This short documentary film is the second part of a larger series hosted by Lewis Mumford, an American historian, sociologist, philosopher, and literary critic whose studies in the 20th century included attention to cities and architecture that persists in influence into the present day.
In this film, Mumford accuses the automobile of mutilating and deforming American communities. For a film released in 1963, the arguments made here seem to have had little effect, as the dominance of the automobile continues until today, but these arguments are still relevant, potentially serving a more informed, rejuvenated political opposition to the dominance of the automobile in contemporary terms.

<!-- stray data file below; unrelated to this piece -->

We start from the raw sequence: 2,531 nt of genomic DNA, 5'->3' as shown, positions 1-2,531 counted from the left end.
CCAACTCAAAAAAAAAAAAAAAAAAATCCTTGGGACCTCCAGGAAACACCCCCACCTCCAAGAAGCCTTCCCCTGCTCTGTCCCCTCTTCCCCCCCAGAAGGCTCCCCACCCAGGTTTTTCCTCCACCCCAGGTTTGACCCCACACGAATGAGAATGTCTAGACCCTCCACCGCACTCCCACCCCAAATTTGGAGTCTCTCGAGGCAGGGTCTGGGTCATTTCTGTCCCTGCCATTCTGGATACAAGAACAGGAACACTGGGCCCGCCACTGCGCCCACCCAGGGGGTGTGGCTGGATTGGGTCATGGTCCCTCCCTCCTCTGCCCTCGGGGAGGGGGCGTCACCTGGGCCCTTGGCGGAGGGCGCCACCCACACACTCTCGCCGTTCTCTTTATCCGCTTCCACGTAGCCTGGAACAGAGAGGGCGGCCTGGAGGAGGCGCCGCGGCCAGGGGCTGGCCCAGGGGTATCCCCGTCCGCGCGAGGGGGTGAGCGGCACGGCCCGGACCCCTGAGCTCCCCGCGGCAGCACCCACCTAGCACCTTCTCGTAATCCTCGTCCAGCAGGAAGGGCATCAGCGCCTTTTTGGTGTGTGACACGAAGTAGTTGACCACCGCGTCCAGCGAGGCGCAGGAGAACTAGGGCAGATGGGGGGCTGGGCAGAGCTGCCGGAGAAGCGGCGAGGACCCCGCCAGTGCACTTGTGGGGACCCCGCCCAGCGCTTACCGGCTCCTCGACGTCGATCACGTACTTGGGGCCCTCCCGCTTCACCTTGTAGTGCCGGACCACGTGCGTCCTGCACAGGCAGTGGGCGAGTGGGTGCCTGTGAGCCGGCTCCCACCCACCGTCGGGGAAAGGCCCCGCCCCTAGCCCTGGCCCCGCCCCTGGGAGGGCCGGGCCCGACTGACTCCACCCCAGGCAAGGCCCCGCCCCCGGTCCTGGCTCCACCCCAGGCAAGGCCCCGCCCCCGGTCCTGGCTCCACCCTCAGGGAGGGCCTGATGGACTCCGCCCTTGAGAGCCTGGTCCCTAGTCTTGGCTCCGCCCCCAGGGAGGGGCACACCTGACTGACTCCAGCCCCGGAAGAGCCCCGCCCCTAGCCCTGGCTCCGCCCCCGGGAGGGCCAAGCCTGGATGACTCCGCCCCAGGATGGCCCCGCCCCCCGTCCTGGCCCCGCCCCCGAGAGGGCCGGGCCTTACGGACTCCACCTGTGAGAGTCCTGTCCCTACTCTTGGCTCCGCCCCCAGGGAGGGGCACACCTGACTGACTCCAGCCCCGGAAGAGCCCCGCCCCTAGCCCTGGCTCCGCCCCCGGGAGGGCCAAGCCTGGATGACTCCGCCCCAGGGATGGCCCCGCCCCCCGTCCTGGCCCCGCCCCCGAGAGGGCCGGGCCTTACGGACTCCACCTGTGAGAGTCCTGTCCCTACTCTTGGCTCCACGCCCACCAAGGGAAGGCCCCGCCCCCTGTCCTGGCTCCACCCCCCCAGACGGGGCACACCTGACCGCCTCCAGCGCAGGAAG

In a twist, the film traces the ills of car-dependency to common characteristics found in the history of previous modes of transportation, namely railroads, but the film's most biting criticisms are aimed at the mid-20th century's expensive commitment to the automobile. That commitment lasts until this day, of course, with much more evidence now available about the consequences of the car dependence criticized here by Mumford. The film also presents a model of a more efficient approach to land use and transportation planning, exemplified by The Netherlands, and calls for restrictions on the use of cars in cities, where, according to Mumford, public transit and pedestrianism should serve most transportation needs.
This course is approved for 0.5 AICP CM credit.